Campos et al v. O'Neal

Filing 10

ORDER signed by Chief District Judge Kimberly J. Mueller on 5/10/2024 GRANTING 4 Ex Parte Application for a Temporary Restraining order. Defendant and its agents are ENJOINED by this temporary restraining order from conducting a trustee sale o f Plaintiffs' residence at 2495 Paseo Del Sol, Turlock, CA 95382. The temporary restraining order GRANTED here shall expire at 5:00 p.m. on 5/23/2024, absent further order of this court. A hearing on a Motion for a Preliminary Injunction is SE T for 2:30 p.m. on 5/23/2024. The hearing will proceed by videoconference. The courtroom deputy will contact the parties with further information no later than twenty- four hours before the hearing. Any opposition, must be filed no later than 4:30 p .m. on 5/17/2024. Plaintiffs may file a reply by 4:30 p.m. on 5/21/2024. Plaintiffs' counsel shall promptly serve a copy of this order on defendant, who has not yet appeared in this action, and file a declaration on the docket of this action confirming service has been completed. (Mena-Sanchez, L)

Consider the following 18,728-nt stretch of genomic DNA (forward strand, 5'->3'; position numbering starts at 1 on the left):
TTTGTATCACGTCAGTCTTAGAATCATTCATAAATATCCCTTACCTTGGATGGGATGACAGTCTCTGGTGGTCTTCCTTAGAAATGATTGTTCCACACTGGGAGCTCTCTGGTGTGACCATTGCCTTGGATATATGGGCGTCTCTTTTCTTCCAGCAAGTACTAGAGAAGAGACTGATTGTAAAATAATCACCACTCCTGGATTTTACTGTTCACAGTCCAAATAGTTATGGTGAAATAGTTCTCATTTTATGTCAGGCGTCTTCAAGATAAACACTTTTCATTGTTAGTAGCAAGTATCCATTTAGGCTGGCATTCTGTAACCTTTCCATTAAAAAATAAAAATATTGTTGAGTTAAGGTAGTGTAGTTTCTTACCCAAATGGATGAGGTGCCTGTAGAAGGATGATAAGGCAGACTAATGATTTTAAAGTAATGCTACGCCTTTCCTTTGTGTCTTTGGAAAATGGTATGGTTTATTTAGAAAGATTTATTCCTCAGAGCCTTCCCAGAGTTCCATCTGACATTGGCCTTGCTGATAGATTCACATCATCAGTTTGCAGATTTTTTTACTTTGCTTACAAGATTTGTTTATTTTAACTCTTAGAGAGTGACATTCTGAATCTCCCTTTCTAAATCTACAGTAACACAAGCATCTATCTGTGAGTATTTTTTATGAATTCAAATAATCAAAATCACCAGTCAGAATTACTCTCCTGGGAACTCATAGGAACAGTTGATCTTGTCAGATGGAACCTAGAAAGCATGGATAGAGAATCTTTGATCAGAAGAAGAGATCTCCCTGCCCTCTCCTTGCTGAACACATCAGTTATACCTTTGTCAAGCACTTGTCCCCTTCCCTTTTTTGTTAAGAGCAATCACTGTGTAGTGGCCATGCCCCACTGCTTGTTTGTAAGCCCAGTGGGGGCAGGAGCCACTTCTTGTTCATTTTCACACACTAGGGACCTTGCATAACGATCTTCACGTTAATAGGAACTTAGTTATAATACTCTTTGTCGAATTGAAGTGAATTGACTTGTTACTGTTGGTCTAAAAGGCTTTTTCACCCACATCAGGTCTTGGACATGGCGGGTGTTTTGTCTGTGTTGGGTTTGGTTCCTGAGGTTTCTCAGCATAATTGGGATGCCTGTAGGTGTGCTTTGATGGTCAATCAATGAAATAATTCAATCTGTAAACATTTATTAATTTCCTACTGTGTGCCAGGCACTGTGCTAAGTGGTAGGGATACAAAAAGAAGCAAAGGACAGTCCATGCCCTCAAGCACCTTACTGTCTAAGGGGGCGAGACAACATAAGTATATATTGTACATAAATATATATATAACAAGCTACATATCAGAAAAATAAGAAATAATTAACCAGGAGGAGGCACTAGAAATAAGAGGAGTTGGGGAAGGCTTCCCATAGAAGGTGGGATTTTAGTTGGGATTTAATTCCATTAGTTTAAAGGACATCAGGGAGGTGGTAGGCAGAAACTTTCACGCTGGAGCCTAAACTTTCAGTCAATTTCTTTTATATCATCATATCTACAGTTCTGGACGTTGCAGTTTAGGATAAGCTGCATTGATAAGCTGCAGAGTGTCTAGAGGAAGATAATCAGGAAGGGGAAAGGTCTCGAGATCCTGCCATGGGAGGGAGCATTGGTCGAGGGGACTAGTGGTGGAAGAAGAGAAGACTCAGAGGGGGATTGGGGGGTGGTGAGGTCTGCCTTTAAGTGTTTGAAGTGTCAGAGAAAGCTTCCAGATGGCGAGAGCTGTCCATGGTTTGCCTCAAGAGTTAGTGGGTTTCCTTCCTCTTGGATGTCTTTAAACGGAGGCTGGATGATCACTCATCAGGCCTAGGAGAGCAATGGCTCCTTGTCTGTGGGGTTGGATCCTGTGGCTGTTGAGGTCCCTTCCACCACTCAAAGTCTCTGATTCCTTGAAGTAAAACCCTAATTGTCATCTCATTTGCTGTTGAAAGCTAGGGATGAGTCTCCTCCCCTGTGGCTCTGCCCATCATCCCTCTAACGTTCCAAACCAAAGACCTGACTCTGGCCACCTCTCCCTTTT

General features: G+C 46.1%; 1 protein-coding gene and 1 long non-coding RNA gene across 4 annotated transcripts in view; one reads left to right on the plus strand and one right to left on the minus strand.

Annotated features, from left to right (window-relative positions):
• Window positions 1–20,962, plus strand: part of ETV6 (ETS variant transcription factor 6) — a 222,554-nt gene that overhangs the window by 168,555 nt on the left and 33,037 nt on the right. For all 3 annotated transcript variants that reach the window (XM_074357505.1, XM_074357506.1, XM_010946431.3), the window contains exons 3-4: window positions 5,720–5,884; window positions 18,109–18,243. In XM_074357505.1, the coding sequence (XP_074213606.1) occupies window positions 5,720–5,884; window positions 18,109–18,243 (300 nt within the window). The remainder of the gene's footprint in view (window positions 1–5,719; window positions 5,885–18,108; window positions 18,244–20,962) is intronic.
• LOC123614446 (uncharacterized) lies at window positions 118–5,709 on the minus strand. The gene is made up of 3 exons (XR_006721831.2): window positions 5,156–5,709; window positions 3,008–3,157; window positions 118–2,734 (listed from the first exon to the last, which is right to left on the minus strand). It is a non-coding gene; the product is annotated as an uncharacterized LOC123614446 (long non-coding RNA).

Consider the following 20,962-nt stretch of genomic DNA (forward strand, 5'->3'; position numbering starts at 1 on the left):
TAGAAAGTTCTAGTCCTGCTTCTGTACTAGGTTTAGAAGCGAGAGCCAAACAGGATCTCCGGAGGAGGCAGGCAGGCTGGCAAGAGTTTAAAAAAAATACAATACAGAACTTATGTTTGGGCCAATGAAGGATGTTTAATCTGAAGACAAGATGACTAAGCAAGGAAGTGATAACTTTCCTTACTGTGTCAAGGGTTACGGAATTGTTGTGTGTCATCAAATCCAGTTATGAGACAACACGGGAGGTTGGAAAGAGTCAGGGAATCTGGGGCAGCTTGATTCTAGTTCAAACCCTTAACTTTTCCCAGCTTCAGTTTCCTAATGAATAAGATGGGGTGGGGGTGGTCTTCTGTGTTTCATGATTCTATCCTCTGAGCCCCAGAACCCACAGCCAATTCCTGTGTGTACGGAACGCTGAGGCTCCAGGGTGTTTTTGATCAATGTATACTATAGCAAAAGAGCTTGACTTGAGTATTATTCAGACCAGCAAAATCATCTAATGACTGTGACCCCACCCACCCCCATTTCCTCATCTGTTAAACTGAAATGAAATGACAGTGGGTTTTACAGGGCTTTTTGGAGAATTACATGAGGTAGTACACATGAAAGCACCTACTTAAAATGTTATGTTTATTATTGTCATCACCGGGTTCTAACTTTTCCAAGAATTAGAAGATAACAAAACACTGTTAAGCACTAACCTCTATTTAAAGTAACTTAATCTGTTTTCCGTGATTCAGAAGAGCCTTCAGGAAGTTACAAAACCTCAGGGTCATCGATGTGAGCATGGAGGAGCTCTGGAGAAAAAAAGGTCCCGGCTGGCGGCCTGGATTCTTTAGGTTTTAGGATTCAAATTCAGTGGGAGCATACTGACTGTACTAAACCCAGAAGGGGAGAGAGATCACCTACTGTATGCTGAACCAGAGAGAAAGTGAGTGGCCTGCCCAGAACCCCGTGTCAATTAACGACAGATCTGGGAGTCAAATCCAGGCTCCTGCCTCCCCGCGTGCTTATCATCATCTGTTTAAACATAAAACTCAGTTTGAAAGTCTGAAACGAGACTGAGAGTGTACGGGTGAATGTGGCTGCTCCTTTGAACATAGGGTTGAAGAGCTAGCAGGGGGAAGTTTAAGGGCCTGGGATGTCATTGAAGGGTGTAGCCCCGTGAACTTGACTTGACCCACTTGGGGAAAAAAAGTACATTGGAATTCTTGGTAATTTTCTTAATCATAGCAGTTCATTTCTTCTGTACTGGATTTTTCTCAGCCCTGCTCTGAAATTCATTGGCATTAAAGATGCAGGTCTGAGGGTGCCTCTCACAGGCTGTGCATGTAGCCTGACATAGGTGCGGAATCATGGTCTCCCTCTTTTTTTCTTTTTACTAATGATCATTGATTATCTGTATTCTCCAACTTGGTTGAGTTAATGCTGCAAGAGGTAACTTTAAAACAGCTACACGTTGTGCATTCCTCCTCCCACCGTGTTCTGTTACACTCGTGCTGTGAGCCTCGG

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1 2 3 4 5 6 7 8 UNITED STATES DISTRICT COURT 9 FOR THE EASTERN DISTRICT OF CALIFORNIA 10 11 Julio Campos and Miriam Campos, 12 Plaintiffs, 13 14 No. 2:24-cv-01317-KJM-DB ORDER v. Dyck O’Neal, Inc., et al., 15 Defendants. 16 17 Plaintiffs Julio Campos and Miriam Campos apply ex parte for a temporary restraining 18 order barring a foreclosure sale of real property in Turlock, California. For the reasons in this 19 order, the ex parte application is granted, and a hearing on a motion for a preliminary 20 injunction is set for 2:30 p.m. May 23, 2024. 21 I. 22 BACKGROUND According to a declaration filed alongside the pending ex parte application, plaintiff Julio 23 Campos owns the real property at 2495 Paseo Del Sol, Turlock, CA 95382. Campos Decl. ¶ 3, 24 ECF No. 4-2. He has owned that property since 2006, and it has been his family’s primary 25 residence. Id. ¶ 4. He and his wife financed the purchase with two loans: one for 80 percent of 26 the purchase price, and one for the remaining 20 percent. Id. ¶ 5. This action concerns the 27 second loan. Plaintiffs made payments on that loan until 2009, then filed a Chapter 7 bankruptcy 28 ///// 1 1 petition in 2012. Id. ¶¶ 6–7. The second loan was a scheduled debt. See id. ¶ 7. The bankruptcy 2 proceedings closed later the same year, and for the next eleven years, plaintiffs received no 3 account statements, no letters, no calls and no communications of any kind. Id. ¶¶ 8–9. They 4 thought they owed nothing more. See id. ¶ 9. 5 In 2023, however, Mr. and Ms. Campos received a notice of default stating they owed 6 nearly $200,000 and warning that if they did not repay in full, the property would be sold in a 7 foreclosure sale. Id. ¶ 10. They also learned defendant Dyck O’Neal, Inc., had become the loan’s 8 servicer. Id. ¶ 11. They attempted to contact Dyck O’Neal to resolve the matter “informally,” 9 but their attempts were unsuccessful, as was their attempt to obtain a loan modification. Id. 10 ¶¶ 13–15. Julio Campos describes Dyck O’Neal as “extremely unhelpful.” Id. ¶ 15. A notice of 11 a trustee’s sale was then recorded. Id. ¶ 16. A sale is currently scheduled for May 17, 2024. Id. 12 ¶ 20. 13 Mr. and Ms. Campos filed this action on May 7, 2024 and applied ex parte for a 14 temporary restraining order the next day. See generally Compl, ECF No. 1; Ex Parte Appl., ECF 15 No. 4. Their complaint asserts claims under federal law for violation of the Truth in Lending Act 16 and Fair Debt Collections Practices Act, federal regulations, California contract law, and the 17 California Unfair Competition Law. See Compl. ¶¶ 33–68. They also seek declaratory relief. Id. 18 ¶¶ 69–73. 19 After plaintiffs filed this action, their counsel contacted Dyck O’Neal by email to inform it 20 of the case and their plan to request a temporary restraining order on an ex parte basis. See 21 Brewer Decl. ¶¶ 1–2, ECF No. 4-3. Dyck O’Neal has not appeared and has not responded to the 22 pending ex parte application. 23 II. 24 25 26 27 28 LEGAL STANDARD A court may issue a temporary restraining order “without written or oral notice to the adverse party” only if (A) specific facts in an affidavit or a verified complaint clearly show that immediate and irreparable injury, loss, or damage will result to the movant before the adverse party can be heard in opposition; and 2 1 2 (B) the movant’s attorney certifies in writing any efforts made to give notice and the reasons why it should not be required. 3 Fed. R. Civ. P. 65(b)(1). “Every temporary restraining order issued without notice must state the 4 date and hour it was issued; describe the injury and state why it is irreparable; state why the order 5 was issued without notice; and be promptly filed in the clerk’s office and entered in the record.” 6 Fed. R. Civ. P. 65(b)(2). 7 The purpose of a temporary restraining order is to preserve the status quo and to prevent 8 irreparable harm “just so long as is necessary to hold a hearing, and no longer.” Granny Goose 9 Foods, Inc. v. Bhd. of Teamsters, 415 U.S. 423, 439 (1974). In determining whether to issue a 10 temporary restraining order, a court relies on the factors that guide the evaluation of a request for 11 preliminary injunctive relief: whether the moving party “is likely to succeed on the merits, . . . 12 likely to suffer irreparable harm in the absence of preliminary relief, . . . the balance of equities 13 tips in [its] favor, and . . . an injunction is in the public interest.” Winter v. Natural Res. Def. 14 Council, Inc., 555 U.S. 7, 20 (2008); see also Stuhlbarg Int’l. Sales Co. v. John D. Brush & Co., 15 240 F.3d 832, 839 n.7 (9th Cir. 2001) (stating the analysis for temporary restraining orders and 16 preliminary injunctions is “substantially identical”). Alternatively, courts within this circuit may 17 consider a request for a temporary restraining order using a “sliding scale” test in which “a 18 stronger showing of one element may offset a weaker showing of another.” All. for the Wild 19 Rockies v. Cottrell, 632 F.3d 1127, 1131 (9th Cir. 2011). For example, a stronger showing of 20 irreparable harm might offset a lesser showing of likely success on the merits. Id. 21 This District’s local rules also impose specific requirements on those who request a 22 temporary restraining order. See E.D. Cal. L.R. 231. Among other things, these rules require 23 “actual notice to the affected party and/or counsel” except in “the most extraordinary of 24 circumstances.” E.D. Cal. L.R. 231(a). “Appropriate notice would inform the affected party 25 and/or counsel of the intention to seek a temporary restraining order, the date and time for hearing 26 to be requested of the Court, and the nature of the relief to be requested.” Id. A party who moves 3 1 for a temporary restraining order must also confirm it has complied with local rules by filing the 2 checklist available on this court’s website.1 3 When deciding whether to issue a temporary restraining order, the court may rely on 4 declarations, affidavits, and exhibits, among other things, and this evidence need not conform to 5 the standards that apply at summary judgment or trial. See Johnson v. Couturier, 572 F.3d 1067, 6 1083 (9th Cir. 2009); see also Flynt Distrib. Co. v. Harvey, 734 F.2d 1389, 1394 (9th Cir. 1984) 7 (“The trial court may give even inadmissible evidence some weight, when to do so serves the 8 purpose of preventing irreparable harm before trial”). 9 III. 10 DISCUSSION At the outset, the court recognizes plaintiffs have not strictly complied with this District’s 11 local rules governing applications for temporary restraining orders, given that counsel has not 12 filed a completed checklist describing plaintiffs’ efforts to contact defendant or its counsel, 13 whether plaintiffs’ ex parte application could have been filed sooner and the need for an 14 expedited hearing. That said, their filings include the majority of the information required by the 15 local rules, including a complaint, a motion or application, a brief explaining “all relevant legal 16 issues,” “an affidavit in support of the existence of an irreparable injury,” “an affidavit detailing 17 the notice or efforts to effect notice to the affected parties or counsel or showing good cause why 18 notice should not be given,” and a proposed order. E.D. Cal. L.R. 231(c)(1)–(8). The court 19 therefore exercises its discretion to excuse plaintiffs’ noncompliance. 20 21 On this record, plaintiffs are entitled to a temporary restraining order under the “sliding scale” test of Alliance for the Wild Rockies, 632 F.3d at 1131. 22 First, plaintiffs have established an irreparable injury is likely absent a temporary 23 restraining order: their primary residence will likely be sold. “It is well-established that the loss 24 of an interest in real property constitutes an irreparable injury.” Park Vill. Apartment Tenants 25 Ass’n v. Mortimer Howard Tr., 636 F.3d 1150, 1159 (9th Cir. 2011). 1 United States District Court, Eastern District of California, Temporary Restraining Order Procedures, 4 1 Second, the balance of hardships tips sharply in favor of an injunction. Defendant would 2 be forbidden from conducting a sale for a few days or weeks. In light of the many years the debt 3 has been outstanding—and the many years of silence described in Julio Campos’s declaration— 4 an additional delay of a few days or weeks is a negligible harm. See, e.g., Alvarez v. Wells Fargo 5 Bank, N.A., No. 15-00943, 2019 WL 4734757, at *4 (E.D. Cal. Sept. 27, 2019) (“The hardship of 6 an additional delay to allow further briefing . . . pales in comparison to the possibility that 7 Plaintiff could wrongfully lose his home.”). 8 Third, the public interest favors a temporary restraining order. “[A] decision in 9 [plaintiffs’] favor will serve the public interest by allowing time for this matter to be resolved on 10 the merits, either confirming a foreclosure sale is lawful or precluding a sale as unsupported by 11 the applicable law and factual record.” Bermudez v. SN Servicing Corp., No. 22-01246, 2022 WL 12 3083711, at *2 (E.D. Cal. Aug. 3, 2022) (citing Sencion v. Saxon Mortg. Servs., LLC, No. 10- 13 3108, 2011 WL 1364007, at *3 (N.D. Cal. Apr. 11, 2011)). 14 Fourth, the complaint raises serious questions about defendant’s liability under California 15 Business and Professions Code section 17200, also known as the Unfair Competition Law or 16 “UCL,” which prohibits “any unlawful, unfair or fraudulent business act or practice.” Cal. Bus. 17 & Prof. Code § 17200. Each of these three prongs—unlawful, unfair and fraudulent—provides 18 for “a separate and distinct theory of liability.” Lozano v. AT&T Wireless Servs., Inc., 504 F.3d 19 718, 731 (9th Cir. 2007). At this early stage, plaintiffs’ complaint and affidavit raise serious 20 questions under the “unlawful” and “unfair” prongs. 21 For “unlawful” acts or practices, “the UCL borrows violations of other laws and treats 22 them as unlawful practices that the unfair competition law makes independently actionable.” 23 Alvarez v. Chevron Corp., 656 F.3d 925, 933 n.8 (9th Cir. 2011) (alterations and citations 24 omitted). “Virtually any law—federal, state or local—can serve as a predicate for an action under 25 [the UCL].” Hadley v. Kellogg Sales Co., 243 F. Supp. 3d 1074, 1094 (N.D. Cal. 2017) 26 (alteration in original) (quoting Smith v. State Farm Mut. Auto. Ins. Co., 93 Cal. App. 4th 700, 27 718 (2001)). Here there are serious questions whether defendant acted unlawfully under the UCL 5 1 by failing to transmit statements required by the Truth in Lending Act. See Mem. at 7, ECF No. 2 4-1 (citing 15 U.S.C. § 1637(b)). 3 For “unfair” acts of practices, the court must determine whether the practice “violates 4 established public policy” or “is immoral, unethical, oppressive or unscrupulous and causes injury 5 to consumers which outweighs its benefits.” McKell v. Wash. Mut., Inc., 142 Cal. App. 4th 1457, 6 1473 (2006). On this record, it is a serious question whether a lender or servicer acts “unfairly” 7 under this standard by allowing interest to accrue on a mortgage loan for many years without 8 notice, then demanding immediate repayment in full under threat of a foreclosure sale. 9 The court emphasizes the preliminary nature of the conclusions above. Plaintiffs have 10 shown only that there are sufficiently serious questions about defendant’s liability under one of 11 their claims, and only with respect to their request for a temporary restraining order that delays a 12 foreclosure sale for a few days or weeks. Defendant has not been heard in response. It may very 13 well be that defendant has violated no law and has acted fairly under the UCL. But on this 14 record, plaintiffs have shown they are entitled to the limited restraining order they request. 15 Finally, Federal Rule of Civil Procedure 65(c) provides that “[t]he court may issue a 16 temporary restraining order . . . only if the movant gives security in an amount that the court 17 considers proper to pay the costs and damages sustained by any party found to have been 18 wrongfully . . . restrained.” District courts have “wide discretion in setting the amount of the 19 bond, and the bond amount may be zero if there is no evidence the party will suffer damages from 20 the injunction.” Conn. Gen. Life Ins. Co. v. New Images of Beverly Hills, 321 F.3d 878, 882 (9th 21 Cir. 2003) (citation omitted). Plaintiffs need not post a bond here. There is no evidence in the 22 record showing defendant will suffer damages as a result of a modest delay in the foreclosure 23 sale. See Sencion, 2011 WL 1364007, at * 3. 24 IV. CONCLUSION 25 For the reasons above, the ex parte application for a temporary restraining order is 26 granted. The court grants the application on an ex parte basis to avoid the irreparable harm that 27 would likely come to plaintiffs if the foreclosure sale occurs before this court can consider 28 whether to issue a preliminary injunction. 6 1 Defendant and its agents are enjoined by this temporary restraining order from 2 conducting a trustee sale of plaintiffs’ residence at 2495 Paseo Del Sol, Turlock, CA 95382. The 3 temporary restraining order granted here shall expire at 5:00 p.m. on May 23, 2024, absent 4 further order of this court. 5 A hearing on a motion for a preliminary injunction is set for 2:30 p.m. on May 23, 2024. 6 The hearing will proceed by videoconference. The courtroom deputy will contact the parties 7 with further information no later than twenty-four hours before the hearing. Any opposition, 8 which must not exceed ten pages, excluding any attachments, must be filed no later than 4:30 9 p.m. on May 17, 2024. Plaintiffs may file a reply of no more than ten pages, excluding any 10 11 attachments, by 4:30 p.m. on May 21, 2024. Plaintiffs’ counsel shall promptly serve a copy of this order on defendant, who has not yet 12 appeared in this action, and file a declaration on the docket of this action confirming service has 13 been completed. 14 This order resolves ECF No. 4. 15 IT IS SO ORDERED. 16 DATE AND TIME: May 10, 2024 at 2:47 p.m. 17 18 19 7